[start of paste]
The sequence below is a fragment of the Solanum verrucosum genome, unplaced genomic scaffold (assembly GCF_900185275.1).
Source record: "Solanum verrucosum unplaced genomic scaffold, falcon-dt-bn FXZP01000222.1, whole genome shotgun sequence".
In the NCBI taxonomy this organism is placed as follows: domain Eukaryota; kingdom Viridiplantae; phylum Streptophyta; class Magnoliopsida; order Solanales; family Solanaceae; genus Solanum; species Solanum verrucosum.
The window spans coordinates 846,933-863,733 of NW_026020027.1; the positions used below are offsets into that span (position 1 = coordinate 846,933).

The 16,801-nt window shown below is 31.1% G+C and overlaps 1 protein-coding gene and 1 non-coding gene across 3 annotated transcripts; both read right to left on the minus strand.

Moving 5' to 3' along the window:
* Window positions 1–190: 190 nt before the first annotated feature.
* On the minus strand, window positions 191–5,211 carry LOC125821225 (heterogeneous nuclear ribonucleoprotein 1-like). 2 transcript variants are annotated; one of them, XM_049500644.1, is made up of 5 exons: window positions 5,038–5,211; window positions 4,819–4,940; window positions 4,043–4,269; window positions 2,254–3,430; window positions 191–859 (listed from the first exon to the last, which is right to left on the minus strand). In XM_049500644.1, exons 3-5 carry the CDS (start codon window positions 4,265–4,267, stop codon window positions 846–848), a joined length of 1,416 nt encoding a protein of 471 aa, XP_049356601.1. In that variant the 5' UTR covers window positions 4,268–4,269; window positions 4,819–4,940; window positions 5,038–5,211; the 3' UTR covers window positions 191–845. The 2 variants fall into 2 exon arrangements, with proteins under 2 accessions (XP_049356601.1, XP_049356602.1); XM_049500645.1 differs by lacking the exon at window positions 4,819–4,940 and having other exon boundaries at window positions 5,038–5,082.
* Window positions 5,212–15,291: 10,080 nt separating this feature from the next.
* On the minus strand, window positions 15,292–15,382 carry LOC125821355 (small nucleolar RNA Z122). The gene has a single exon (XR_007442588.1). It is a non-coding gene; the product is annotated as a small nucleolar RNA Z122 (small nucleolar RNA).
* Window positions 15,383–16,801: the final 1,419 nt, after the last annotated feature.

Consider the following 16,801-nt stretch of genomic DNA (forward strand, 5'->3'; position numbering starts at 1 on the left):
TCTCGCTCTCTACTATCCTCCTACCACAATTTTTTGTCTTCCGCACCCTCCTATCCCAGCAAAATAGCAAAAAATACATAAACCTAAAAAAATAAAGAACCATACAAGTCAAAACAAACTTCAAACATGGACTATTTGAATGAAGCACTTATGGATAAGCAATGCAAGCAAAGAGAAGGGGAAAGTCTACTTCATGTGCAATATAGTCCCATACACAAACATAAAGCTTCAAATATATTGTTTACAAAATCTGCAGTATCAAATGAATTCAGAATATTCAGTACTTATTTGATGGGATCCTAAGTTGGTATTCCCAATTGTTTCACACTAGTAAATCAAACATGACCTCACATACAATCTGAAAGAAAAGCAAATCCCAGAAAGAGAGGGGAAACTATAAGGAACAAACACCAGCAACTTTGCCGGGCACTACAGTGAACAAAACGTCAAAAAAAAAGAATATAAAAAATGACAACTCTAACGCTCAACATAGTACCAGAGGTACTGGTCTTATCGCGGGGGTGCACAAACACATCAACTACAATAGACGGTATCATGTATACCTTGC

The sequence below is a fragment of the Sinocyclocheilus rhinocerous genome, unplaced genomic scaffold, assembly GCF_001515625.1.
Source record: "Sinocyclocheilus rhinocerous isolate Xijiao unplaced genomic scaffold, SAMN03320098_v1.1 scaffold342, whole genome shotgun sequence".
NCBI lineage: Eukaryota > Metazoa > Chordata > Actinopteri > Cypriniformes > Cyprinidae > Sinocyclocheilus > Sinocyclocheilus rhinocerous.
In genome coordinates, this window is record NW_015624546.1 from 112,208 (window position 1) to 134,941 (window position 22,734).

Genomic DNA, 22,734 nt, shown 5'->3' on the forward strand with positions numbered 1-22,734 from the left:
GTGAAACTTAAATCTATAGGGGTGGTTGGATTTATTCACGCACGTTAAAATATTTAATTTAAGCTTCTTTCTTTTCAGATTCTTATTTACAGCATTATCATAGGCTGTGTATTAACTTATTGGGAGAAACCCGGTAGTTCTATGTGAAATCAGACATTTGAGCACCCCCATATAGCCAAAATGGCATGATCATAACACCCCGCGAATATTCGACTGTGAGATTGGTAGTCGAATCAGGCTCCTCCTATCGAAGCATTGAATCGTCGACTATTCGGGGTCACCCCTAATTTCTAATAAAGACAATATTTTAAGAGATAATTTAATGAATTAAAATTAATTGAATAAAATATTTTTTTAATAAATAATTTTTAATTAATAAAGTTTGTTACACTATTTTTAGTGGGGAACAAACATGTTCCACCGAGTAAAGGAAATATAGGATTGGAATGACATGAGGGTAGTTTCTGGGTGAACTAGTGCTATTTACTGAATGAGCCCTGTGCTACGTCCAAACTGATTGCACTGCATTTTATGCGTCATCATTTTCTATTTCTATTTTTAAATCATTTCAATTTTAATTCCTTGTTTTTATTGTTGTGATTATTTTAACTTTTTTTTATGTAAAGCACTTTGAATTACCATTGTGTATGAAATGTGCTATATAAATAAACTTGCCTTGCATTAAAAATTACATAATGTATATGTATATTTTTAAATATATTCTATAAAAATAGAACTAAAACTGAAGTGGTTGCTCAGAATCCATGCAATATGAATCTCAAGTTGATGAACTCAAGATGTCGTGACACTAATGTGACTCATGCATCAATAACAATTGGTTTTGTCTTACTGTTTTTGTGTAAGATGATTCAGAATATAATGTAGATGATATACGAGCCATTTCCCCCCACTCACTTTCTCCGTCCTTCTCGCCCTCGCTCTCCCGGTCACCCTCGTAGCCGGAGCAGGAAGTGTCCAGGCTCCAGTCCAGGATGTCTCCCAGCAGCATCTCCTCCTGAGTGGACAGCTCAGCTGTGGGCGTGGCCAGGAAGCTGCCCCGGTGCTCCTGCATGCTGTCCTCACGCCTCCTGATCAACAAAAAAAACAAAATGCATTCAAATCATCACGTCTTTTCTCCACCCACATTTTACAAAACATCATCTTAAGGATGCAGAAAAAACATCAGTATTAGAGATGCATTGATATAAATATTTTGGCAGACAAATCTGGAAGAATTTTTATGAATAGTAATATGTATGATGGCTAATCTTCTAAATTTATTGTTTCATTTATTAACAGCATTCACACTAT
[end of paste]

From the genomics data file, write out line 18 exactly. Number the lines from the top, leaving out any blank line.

Genomic DNA, 22,734 nt, shown 5'->3' on the forward strand with positions numbered 1-22,734 from the left: